Motivating to get out the door on a freezing morning to run outside can sometimes feel nearly impossible. Sometimes you just want to stay indoors, drinking coffee, hot chocolate, and wine all day, while lounging in pjs and binging on Netflix. I mean, if exercising outside were really good for us, then who made our beds so freaking cozy?
But next time you’re faced with the to-sleep-or-run dilemma, consider these facts about running in the cold:
- As days shorten, a lack of sunlight leaves us open to a case of the seasonal blues. A study from Duke University found regular 30-minute cardio workouts to be four times more successful at improving serotonin levels and reducing symptoms of depression than medication.
- Regular exercise lowers your chance of catching the flu by 20 to 30 percent, according to the Mayo Foundation for Medical Education and Research.
- All that heavy breathing in chilly temps can train your body to use oxygen more efficiently. A study from Northern Arizona University discovered three months of cold exposure increased V02 max in goats by 34 percent, indicating a similar effect may occur in humans as well.
And then try using these 13 tips to get outside, stay warm, and enjoy nature’s snowy bounty.
13 Tips for Exercising Outside in The Cold
Have an early spring goal
Sign up for a race or some type of event to keep training. Even though this is typically a slow season for most, it is definitely worth putting something on your calendar to keep you moving during these cold winter months.
Wear multiple layers
Today on my cold run (starting at 23 degrees), I wore two pairs of tights. One was an old pair of Frank Shorter compression tights that I got from a marathon expo. The other was a looser fitting but thicker tight on the outside by Skirt Sports. On the top I wore an old Nike long-sleeved thermal, a Skirt Sports long-sleeved tech shirt and a warm half-zip jacket from the same company. I was toasty the entire time.
Eat before going out
And make sure to carry some extra sustenance if you’re doing a long run. You need calories to help stay warm. On this particular morning, I had a waffle topped with peanut butter, honey and bananas. And coffee. And then more coffee. I also took along a Clifbar and a few Sports Beans.
Nothing ruins a cold run outside like stopping. If you’ve been sweating, you could become clammy, chilly and even more exhausted than you already are. The fun is over until you start moving again. So get moving.
Get used to running outside by, well, running outside
You will start to love it if you don’t already. I promise. If you’re not used to running in the cold, warm your body up beforehand inside. Maybe do a couple of jumping jacks, burpees, high-knees or butt-kicks before heading out. Beware, however, of making yourself sweaty prior to getting yourself outside. It’s a delicate balance, folks.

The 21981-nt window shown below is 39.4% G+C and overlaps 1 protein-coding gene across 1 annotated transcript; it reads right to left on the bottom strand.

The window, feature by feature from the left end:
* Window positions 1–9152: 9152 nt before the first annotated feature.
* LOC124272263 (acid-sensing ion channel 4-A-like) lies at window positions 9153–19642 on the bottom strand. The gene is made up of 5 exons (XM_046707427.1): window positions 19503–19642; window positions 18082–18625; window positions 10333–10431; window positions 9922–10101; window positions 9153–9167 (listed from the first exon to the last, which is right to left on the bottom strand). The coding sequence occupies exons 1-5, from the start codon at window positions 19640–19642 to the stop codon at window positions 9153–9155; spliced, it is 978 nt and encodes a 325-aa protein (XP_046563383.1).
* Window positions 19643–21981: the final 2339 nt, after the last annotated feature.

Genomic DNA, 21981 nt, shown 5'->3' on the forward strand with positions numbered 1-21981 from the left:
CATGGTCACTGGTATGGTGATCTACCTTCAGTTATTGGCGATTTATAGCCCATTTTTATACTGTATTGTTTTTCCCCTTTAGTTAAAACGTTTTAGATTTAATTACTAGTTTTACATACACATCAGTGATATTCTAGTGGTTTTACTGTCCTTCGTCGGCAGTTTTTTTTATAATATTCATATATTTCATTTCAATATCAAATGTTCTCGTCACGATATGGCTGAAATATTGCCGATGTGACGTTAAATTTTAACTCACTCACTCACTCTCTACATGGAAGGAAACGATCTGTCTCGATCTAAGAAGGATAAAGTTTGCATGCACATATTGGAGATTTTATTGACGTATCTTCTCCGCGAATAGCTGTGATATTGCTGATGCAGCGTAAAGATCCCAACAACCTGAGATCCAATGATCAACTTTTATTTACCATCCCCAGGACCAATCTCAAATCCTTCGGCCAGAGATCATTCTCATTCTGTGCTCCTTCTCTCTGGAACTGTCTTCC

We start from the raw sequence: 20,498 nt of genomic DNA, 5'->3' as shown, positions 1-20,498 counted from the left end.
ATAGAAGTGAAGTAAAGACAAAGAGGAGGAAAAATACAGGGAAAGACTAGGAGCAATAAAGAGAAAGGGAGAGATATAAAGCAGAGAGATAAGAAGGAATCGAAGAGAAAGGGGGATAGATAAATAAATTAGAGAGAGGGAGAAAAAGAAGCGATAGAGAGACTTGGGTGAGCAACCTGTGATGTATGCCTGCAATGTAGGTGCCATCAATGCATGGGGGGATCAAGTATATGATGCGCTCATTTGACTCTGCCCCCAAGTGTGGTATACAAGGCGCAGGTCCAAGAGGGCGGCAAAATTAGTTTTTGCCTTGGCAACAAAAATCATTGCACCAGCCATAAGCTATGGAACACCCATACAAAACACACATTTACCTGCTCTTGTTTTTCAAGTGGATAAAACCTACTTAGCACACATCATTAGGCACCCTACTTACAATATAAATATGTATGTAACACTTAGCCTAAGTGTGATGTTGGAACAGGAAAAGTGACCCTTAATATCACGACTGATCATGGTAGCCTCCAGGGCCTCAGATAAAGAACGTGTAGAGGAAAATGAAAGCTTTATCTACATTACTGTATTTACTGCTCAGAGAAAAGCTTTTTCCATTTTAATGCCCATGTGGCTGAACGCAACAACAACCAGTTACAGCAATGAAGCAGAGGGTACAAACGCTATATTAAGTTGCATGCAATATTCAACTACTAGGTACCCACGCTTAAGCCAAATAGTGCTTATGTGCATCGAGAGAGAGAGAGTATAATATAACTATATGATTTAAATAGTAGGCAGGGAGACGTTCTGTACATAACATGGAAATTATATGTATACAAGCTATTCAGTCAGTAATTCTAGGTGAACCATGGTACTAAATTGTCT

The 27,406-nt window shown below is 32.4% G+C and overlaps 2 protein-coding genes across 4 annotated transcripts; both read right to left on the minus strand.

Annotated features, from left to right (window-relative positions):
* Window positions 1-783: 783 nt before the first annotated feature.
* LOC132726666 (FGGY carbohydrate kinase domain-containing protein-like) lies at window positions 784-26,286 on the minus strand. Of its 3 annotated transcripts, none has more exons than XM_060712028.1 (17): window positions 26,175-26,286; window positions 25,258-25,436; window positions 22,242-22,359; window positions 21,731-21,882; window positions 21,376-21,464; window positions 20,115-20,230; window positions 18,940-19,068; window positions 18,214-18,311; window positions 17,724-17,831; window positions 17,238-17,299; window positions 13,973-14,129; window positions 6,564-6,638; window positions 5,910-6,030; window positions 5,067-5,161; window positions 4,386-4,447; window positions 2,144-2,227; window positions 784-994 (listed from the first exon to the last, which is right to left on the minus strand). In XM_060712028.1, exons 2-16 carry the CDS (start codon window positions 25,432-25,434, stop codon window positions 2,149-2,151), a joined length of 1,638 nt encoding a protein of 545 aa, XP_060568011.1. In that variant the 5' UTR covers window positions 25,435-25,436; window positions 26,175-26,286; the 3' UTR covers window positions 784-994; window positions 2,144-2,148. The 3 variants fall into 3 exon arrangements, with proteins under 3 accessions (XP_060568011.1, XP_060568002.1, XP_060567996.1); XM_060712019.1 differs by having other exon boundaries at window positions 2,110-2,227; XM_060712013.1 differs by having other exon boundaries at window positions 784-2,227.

Use Vaseline and/or Body Glide in abundance
Do your lips, face and everything get chapped in the cold? First, make sure you’re well hydrated (read more below). Second, lather yourself freely with either petroleum jelly or body glide. You will not regret it.
Make sure you are well hydrated before, during and after a run outside in the cold. You may feel less thirsty than you would in the summer, but it’s still extremely important to maintain your general fluid and electrolyte levels in the cold. Beer does NOT count. (Well, before your run anyway…)
Wear good shoes
You don’t necessarily need the most high tech of shoes to enjoy a snowy winter run outside. If you don’t have Yaktrax or Microspikes and you’re not running in icy conditions, you can wear a good pair of trail shoes. It will be a workout, but well worth the extra energy expended to lift your legs out of the snow! For my lastest snowy run, I ran in Hoka Mafates. They were great!
If your hands tend to overheat like mine do, tuck them away in your pack, belt or in your bra. Then when you want to have a snowball fight with your running bestie, put them back on and go for the jugular. I usually wear those cheap two-dollar throwaway gloves that you get at marathon expos. I never throw them away though.
Wear a hat
I actually have converted to the buff. There are so many things you can do with them, hat notwithstanding. Keep the heat in your head.
Wrap the toebox of your shoes in duct-tape
If you’re concerned about your toes freezing, I’ve heard this is a way to help keep them warm. I personally haven’t tried it, but why not? Sounds like it might actually work. Good luck!
Actually, I swear by wool socks when I run outside. I’ve never been disappointed in the incredible body-temperature regulating properties of wool. There are some excellent companies out there making top-quality, thin wool socks specifically for runners. Swiftwicks are my faves.
When running in the cold, and especially during and after snow, stopping (for a short time only) to take pictures can be so rewarding. The exquisite color combinations of glistening white, sharp blue, and muted greens and browns make for excellent and inspirational photography. Get out there and start clicking!
Breathe in the cold air. Enjoy. REPEAT.
Brag to your friends about having spent hours outside being chased free-roaming mountain dogs in 20 degree weather. And then invite them on your next run outside in the cold. They might just be intrigued enough to join you!